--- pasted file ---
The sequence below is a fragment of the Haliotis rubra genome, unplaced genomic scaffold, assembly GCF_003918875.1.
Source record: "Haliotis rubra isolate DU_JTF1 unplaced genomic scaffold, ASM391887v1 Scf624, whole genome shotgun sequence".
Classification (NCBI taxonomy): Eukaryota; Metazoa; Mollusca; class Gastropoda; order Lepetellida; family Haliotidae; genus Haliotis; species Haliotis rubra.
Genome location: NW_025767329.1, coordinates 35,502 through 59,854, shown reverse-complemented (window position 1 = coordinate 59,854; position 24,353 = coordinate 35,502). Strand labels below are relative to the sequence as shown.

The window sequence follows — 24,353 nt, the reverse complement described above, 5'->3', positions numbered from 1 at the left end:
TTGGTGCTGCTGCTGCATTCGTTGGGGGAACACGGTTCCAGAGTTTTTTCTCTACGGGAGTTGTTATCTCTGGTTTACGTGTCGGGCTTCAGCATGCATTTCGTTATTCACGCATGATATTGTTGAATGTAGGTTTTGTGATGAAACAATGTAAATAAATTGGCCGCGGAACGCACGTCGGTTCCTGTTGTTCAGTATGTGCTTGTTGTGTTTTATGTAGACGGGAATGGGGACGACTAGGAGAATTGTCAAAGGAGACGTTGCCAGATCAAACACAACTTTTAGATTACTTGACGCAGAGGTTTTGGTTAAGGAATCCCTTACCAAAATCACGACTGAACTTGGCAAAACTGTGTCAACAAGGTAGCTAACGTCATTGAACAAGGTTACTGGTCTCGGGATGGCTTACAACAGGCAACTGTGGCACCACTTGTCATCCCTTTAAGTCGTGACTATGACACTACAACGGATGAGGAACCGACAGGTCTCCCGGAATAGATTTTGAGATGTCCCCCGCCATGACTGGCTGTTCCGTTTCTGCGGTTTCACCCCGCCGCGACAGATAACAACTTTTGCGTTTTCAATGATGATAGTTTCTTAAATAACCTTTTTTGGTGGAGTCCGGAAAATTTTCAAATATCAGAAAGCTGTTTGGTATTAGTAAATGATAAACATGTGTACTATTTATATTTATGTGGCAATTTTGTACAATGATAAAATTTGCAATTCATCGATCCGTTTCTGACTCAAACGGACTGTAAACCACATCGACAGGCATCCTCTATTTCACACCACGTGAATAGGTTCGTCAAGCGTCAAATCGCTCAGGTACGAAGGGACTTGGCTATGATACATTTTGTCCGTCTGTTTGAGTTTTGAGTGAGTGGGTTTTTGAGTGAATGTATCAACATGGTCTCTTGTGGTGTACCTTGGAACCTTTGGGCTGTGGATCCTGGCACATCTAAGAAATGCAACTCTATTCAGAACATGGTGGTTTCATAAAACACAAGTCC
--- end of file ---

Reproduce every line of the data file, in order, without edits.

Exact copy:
The sequence below is a fragment of the Haliotis rubra genome, unplaced genomic scaffold, assembly GCF_003918875.1.
Source record: "Haliotis rubra isolate DU_JTF1 unplaced genomic scaffold, ASM391887v1 Scf624, whole genome shotgun sequence".
Classification (NCBI taxonomy): Eukaryota; Metazoa; Mollusca; class Gastropoda; order Lepetellida; family Haliotidae; genus Haliotis; species Haliotis rubra.
Genome location: NW_025767329.1, coordinates 35,502 through 59,854, shown reverse-complemented (window position 1 = coordinate 59,854; position 24,353 = coordinate 35,502). Strand labels below are relative to the sequence as shown.

The window sequence follows — 24,353 nt, the reverse complement described above, 5'->3', positions numbered from 1 at the left end:
TTGGTGCTGCTGCTGCATTCGTTGGGGGAACACGGTTCCAGAGTTTTTTCTCTACGGGAGTTGTTATCTCTGGTTTACGTGTCGGGCTTCAGCATGCATTTCGTTATTCACGCATGATATTGTTGAATGTAGGTTTTGTGATGAAACAATGTAAATAAATTGGCCGCGGAACGCACGTCGGTTCCTGTTGTTCAGTATGTGCTTGTTGTGTTTTATGTAGACGGGAATGGGGACGACTAGGAGAATTGTCAAAGGAGACGTTGCCAGATCAAACACAACTTTTAGATTACTTGACGCAGAGGTTTTGGTTAAGGAATCCCTTACCAAAATCACGACTGAACTTGGCAAAACTGTGTCAACAAGGTAGCTAACGTCATTGAACAAGGTTACTGGTCTCGGGATGGCTTACAACAGGCAACTGTGGCACCACTTGTCATCCCTTTAAGTCGTGACTATGACACTACAACGGATGAGGAACCGACAGGTCTCCCGGAATAGATTTTGAGATGTCCCCCGCCATGACTGGCTGTTCCGTTTCTGCGGTTTCACCCCGCCGCGACAGATAACAACTTTTGCGTTTTCAATGATGATAGTTTCTTAAATAACCTTTTTTGGTGGAGTCCGGAAAATTTTCAAATATCAGAAAGCTGTTTGGTATTAGTAAATGATAAACATGTGTACTATTTATATTTATGTGGCAATTTTGTACAATGATAAAATTTGCAATTCATCGATCCGTTTCTGACTCAAACGGACTGTAAACCACATCGACAGGCATCCTCTATTTCACACCACGTGAATAGGTTCGTCAAGCGTCAAATCGCTCAGGTACGAAGGGACTTGGCTATGATACATTTTGTCCGTCTGTTTGAGTTTTGAGTGAGTGGGTTTTTGAGTGAATGTATCAACATGGTCTCTTGTGGTGTACCTTGGAACCTTTGGGCTGTGGATCCTGGCACATCTAAGAAATGCAACTCTATTCAGAACATGGTGGTTTCATAAAACACAAGTCC